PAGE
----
Australian daily electrical power generation data – monday 21st may 2018 pa pundits – international k electric jobs 2015


The black line just under that top black line is the Sub Total just for coal fired power. Note here how closely that coal fired line follows the shape of the upper Load Curve, and this indicates that coal fired power can be ramped up and down to follow actual power consumption.

Note also that while coal fired power provides the bulk of the power, these natural gas fired plants are used to add more power to the system during those time periods during the day when consumption rises for the morning peak, and the main evening Peak

This Image shows just the gap between total power generation from every source and the total power from renewable sources only. It is the same image as the first image at the top here, only with the fossil fuelled total (the blue line) removed from the graph, As in that top image, it shows Hydro Power, (orange line) wind power, (purple line) and solar power. (red line) What I have then done is added the black line just above those coloured lines and this indicates the Sub Total of power from those three renewable sources only. This is to highlight the gap between the total power generation and the total from renewable sources alone.

This image is the same as for the one directly above for all renewable power, only with the total from all sources removed from the graph. As the scale of the left hand vertical axis has now changed, you can better see the detail of all renewable power. Again, the orange line is for hydro, the purple line is for wind, and the red line is for solar, and the black line is the Sub total for all renewable power. The other colour just showing indicates smaller plants, mostly using biofuels as their fuel source, tiny plants adding up to a very small total and for a short time duration.

Again, note here that the shape of this load curve follows the shape of the main load curve for all power generation, in that it has similar peaks in the morning and for the man evening Peak. The coloured lines at the bottom of this graph indicate the power generation from each of the hydro plants in this coverage area.

As this source of power generation is classed as ‘behind the meter’, it is not included in the total power generation. Note here that the State of Queensland (QLD on the legend under the graph) is broken down into four separate areas as this is the largest State with the largest number of installations.

While the total Nameplate changes often, the latest information is that the total is now 7800MW, and that is a large total. However, that total equates to 1.8 Million homes with panels on their roof. That equates to an average sized installation of 4.3KW. Most of the power is consumed by the homes with the panels, and what is fed back to the grid, while seemingly still high is spread across that huge number of installations across the whole of this coverage area.

• Finding Averages – On each graph there are 9 time points. Add the total at each time point together, and divide by 9. For coal fired power, I do this on a State by State basis (for the 3 States with coal fired power) and then add the total for each State together.

One of the unexpected things I have found, even after just the first week, is that coal fired power is relatively stable in the amount of power it generates, staying at close to the same average each day, and I was waiting for a day like this to show you something.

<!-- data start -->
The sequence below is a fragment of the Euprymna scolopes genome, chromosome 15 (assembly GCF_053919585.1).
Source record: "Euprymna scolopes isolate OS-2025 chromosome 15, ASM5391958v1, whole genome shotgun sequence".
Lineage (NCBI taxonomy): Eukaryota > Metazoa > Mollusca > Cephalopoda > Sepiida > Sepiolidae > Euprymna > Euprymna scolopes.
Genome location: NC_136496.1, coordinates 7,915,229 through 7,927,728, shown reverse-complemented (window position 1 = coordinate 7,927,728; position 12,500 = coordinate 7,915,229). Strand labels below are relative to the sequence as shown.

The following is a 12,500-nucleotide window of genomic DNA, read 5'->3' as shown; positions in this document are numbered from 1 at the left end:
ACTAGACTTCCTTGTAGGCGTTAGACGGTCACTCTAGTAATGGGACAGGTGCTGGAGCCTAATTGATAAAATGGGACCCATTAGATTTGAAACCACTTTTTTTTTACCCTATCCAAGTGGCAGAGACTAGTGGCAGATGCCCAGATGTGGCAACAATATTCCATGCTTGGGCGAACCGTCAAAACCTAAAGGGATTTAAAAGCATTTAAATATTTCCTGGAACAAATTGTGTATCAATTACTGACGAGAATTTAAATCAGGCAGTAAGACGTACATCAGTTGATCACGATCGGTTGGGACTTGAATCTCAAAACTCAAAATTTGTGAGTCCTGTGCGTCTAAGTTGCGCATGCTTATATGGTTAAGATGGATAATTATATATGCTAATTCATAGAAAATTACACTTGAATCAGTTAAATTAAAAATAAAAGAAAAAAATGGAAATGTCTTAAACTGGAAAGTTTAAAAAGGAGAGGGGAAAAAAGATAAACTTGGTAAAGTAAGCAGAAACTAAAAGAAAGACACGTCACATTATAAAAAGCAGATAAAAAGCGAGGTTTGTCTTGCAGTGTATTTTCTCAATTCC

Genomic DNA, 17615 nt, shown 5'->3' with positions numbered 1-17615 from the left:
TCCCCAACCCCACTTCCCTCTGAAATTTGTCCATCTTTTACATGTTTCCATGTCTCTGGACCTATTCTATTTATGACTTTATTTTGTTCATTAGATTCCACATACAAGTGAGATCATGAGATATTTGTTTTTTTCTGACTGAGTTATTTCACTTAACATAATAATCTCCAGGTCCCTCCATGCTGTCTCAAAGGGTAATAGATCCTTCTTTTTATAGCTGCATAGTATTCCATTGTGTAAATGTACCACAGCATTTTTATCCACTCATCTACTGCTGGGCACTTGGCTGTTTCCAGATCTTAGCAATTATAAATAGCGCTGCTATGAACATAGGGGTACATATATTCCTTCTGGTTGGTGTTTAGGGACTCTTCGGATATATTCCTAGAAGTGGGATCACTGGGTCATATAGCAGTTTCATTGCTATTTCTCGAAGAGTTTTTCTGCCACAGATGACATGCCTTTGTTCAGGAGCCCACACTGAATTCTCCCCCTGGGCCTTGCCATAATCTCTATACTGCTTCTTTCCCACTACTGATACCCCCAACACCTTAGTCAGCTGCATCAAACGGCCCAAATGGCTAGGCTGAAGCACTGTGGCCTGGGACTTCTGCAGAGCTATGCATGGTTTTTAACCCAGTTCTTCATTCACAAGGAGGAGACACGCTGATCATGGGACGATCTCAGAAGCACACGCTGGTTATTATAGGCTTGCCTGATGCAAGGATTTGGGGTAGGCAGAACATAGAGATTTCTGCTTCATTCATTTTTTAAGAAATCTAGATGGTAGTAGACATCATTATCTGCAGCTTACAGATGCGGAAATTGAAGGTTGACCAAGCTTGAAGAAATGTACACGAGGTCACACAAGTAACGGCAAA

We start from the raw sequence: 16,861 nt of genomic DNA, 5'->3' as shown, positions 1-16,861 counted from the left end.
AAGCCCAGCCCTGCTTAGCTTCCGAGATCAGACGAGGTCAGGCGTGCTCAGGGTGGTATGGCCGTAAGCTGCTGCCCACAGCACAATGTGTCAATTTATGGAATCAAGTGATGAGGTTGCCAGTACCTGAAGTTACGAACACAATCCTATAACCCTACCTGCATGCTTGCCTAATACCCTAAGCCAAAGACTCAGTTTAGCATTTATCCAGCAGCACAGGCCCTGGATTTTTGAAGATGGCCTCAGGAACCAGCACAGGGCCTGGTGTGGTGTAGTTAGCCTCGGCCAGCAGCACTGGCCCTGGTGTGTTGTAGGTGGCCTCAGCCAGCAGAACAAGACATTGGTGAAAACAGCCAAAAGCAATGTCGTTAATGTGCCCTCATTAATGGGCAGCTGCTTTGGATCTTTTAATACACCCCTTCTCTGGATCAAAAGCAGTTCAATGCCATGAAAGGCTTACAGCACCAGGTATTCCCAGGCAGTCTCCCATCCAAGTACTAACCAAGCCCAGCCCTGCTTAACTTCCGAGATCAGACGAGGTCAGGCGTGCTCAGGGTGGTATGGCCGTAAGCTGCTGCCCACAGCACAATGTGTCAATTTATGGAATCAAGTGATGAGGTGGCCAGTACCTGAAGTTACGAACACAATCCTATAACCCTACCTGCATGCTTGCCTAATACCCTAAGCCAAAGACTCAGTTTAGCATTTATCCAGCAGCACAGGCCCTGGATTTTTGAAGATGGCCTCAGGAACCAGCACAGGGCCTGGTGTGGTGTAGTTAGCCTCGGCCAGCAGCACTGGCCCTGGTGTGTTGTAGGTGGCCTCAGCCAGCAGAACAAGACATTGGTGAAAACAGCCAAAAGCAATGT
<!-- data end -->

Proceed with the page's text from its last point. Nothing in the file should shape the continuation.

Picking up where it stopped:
This Monday showed a large output from wind power and I wanted to see if it had any major effect on coal fired power. The average for Wind power across the day was 2410MW, and that’s a good day for wind power, and that output is at a Capacity factor of 48%, well above the yearly average of 30%.

So, what I wanted to do was to compare a day of good wind power to a day of low wind power, and see what effect it had on coal fired power. The correct manner to do this is to compare a work day with a work day, so here I have the totals from today and the totals for last Friday, when, realistically, being a working day, the total overall power generation should be relatively similar.

The difference was made up solely from natural gas fired power and hydro power, with natural gas 910MW lower and hydro at 760MW lower, so, with the overall lower by 200MW, that covers the increase in wind power, and the remaining 10MW is because solar power was 10MW higher on the Monday than on the Friday, neatly making up to equal totals for those averages all round.

Now, one of the (perhaps unintended) consequences of this is that even though wind power was considerably higher, the fact that they are using Hydro as the ‘adjustment factor’ here, then even though there is a slight increase for the average for ALL renewables, it is not as high as that increase in wind power might make it, so the average from all renewables only increased slightly, by around 3%.

So, even on a (supposedly) good day for renewables, the average delieverd from all AEMO recorded renewables, and then adding on the average from rooftop solar power (for the whole 24 hour day) that average from those renewables is still only 23% of the total required power. Consider now that coal fired power alone delivers 74% of that required power, well more than three times the total from every renewable source in the Country.

Anton Lang uses the screen name of TonyfromOz, and he writes at this site, PA Pundits International on topics related to electrical power generation, from all sources, concentrating mainly on Renewable Power, and how the two most favoured methods of renewable power generation, Wind Power and all versions of Solar Power, fail comprehensively to deliver levels of power required to replace traditional power generation. His Bio is at this link.